Remove the software de-white (OSEMs) and antiWTN (oplevs) filters used in some or all suspensions. We don't have hardware whitening filters at the input.
Compile information about Guardian states and make it available to all.
Terrence left Kamioka. He will be back on September.
Type B (Mark)
Report for the week 7/15 (Written by Fabian)
SR3 IM H2 noise hunting.
SRM oplev condition: when the suspension is in ALIGNED state the oplev (pitch) is saturated and yaw within an inconvenient range (non-linear). See klog entry 9562.
The consequence is that in ALIGNED state the pitch feedback DC signal drifts.
Kokeyama-san and Valera aligned the mirror, provided a reference and we were able to move the QPD. See entry 9579.
The big flange was moved to another place.
BS IM2TM transfer functions were measured in ALIGNED state with the control system on. See entry 9571.
HPCD modification. See entry 9541 and comments.
Plan for the week 7/22
Go back to the tunnel on Monday to continue the investigation in SR3 IM H2 OSEM noise.
Terrence goes back to Hong Kong on 7/27 (sat), last day in Kamioka: 7/25 (Thurs).
Type B (Mark)
Report for the week 7/8 (Written by Fabian)
There was DAQ channel update on Wednesday.
After making a wind shield for SR3 oplev last week Terrence revisited the design of the IM to TM control filter with oplev and tried to reduce the residual motion peak at 1.4 Hz reported by Izumi-san.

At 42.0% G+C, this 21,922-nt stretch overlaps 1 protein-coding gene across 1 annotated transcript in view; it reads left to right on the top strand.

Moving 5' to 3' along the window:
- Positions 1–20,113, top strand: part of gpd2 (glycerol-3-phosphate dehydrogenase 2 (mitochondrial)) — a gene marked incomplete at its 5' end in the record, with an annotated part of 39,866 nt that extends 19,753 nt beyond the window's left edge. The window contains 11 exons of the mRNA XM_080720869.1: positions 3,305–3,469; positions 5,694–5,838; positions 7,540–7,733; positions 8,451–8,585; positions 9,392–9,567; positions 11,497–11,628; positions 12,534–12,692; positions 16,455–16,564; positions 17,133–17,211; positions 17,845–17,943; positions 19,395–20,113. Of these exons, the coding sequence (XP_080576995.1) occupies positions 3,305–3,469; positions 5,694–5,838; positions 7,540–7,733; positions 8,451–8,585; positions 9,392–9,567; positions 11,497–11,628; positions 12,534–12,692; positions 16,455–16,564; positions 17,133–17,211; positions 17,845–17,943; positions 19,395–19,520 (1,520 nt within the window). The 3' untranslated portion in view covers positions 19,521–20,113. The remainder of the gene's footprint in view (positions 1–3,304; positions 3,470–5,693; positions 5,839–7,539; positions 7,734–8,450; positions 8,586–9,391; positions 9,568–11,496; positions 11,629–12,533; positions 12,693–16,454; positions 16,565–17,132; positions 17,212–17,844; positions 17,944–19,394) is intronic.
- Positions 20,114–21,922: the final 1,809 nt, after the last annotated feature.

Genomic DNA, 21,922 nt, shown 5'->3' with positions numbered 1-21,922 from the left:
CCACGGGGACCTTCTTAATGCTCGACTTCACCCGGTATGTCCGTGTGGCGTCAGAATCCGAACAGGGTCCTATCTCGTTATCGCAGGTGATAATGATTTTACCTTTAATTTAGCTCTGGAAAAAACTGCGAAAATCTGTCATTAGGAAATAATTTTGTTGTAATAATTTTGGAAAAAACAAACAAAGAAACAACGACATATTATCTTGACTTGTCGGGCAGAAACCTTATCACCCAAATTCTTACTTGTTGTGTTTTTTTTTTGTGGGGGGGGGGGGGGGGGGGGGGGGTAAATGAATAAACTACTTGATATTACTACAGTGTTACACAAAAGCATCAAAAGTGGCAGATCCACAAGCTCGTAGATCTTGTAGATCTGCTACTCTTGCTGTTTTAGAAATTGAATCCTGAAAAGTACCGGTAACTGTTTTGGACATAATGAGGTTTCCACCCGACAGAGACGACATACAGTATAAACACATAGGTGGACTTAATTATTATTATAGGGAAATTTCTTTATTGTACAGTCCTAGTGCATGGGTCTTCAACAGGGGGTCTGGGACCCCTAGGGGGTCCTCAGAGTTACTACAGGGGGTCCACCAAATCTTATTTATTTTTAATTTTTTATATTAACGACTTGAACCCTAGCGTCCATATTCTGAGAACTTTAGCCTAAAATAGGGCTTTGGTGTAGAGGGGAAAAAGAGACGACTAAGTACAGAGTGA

Last week we moved all the SRs oplev QPDs because they were off by an unsuitable amount. After the interfrometer was aligned again we realized some QPDs will likely require to be adjusted again (optimal position would be within ±50 in normalized displacement units): SR2 tilt and SRM tilt require further adjustment.
During DRMI commissioning people realized the SR3 yaw motion was too large and was compromising the stability. * The yaw peak-to-peak motion was 6 µrad and involved IM/RM/TM resonat modes at ~0.147 Hz and ~0.172 Hz.
We realized the H2 IM OSEM is likely too noisy and excites resonant motion. We went to the mine, checked the LED current monitor but couldn't find anything obviously wrong using the oscilloscope. More investigation is needed.
Enomoto-kun pointed out that the IM2TM oplev DC control might be marginally stable. Terrence measure the IM-Y to TM-Y transfer function and designed the filter again allowing a suitable phase margin at 0.14 Hz.
In the satellite boxes the label "CURR Mon. for PD" should be "CURR Mon. for LED".
SR3 and SRM oplev sled are decreasing their power (e.g. 50% in 150 days in SR3). The situation has been reported to Akutsu-san already.
Fabian came up with a preliminary plan to search for common mode motion in Type B systems (after talking with Miyo-kun, Terrence and Lucia.)
Report the status of the control system.
Plan for the week 15/8
Go back to the tunnel on Tuesday to continue the investigation in SR3 IM H2 OSEM noise.
Measure and provide IM-L to TM-P transfer functions to the commissioning team (Stefan's request this morning).
Terrence goes back to Hong Kong on 7/27 (sat), last day in Kamioka: 7/25 (Thurs).
Type B (Mark)
Report for the week 7/1 (Written by Fabian)
Fabian and Terrence went through the process of oplev diagonalization for the purposes of knowledge transfer and procedure documentation. * There were small corrections to the procedure.
Terrence wrote the oplev section of the Type B paper.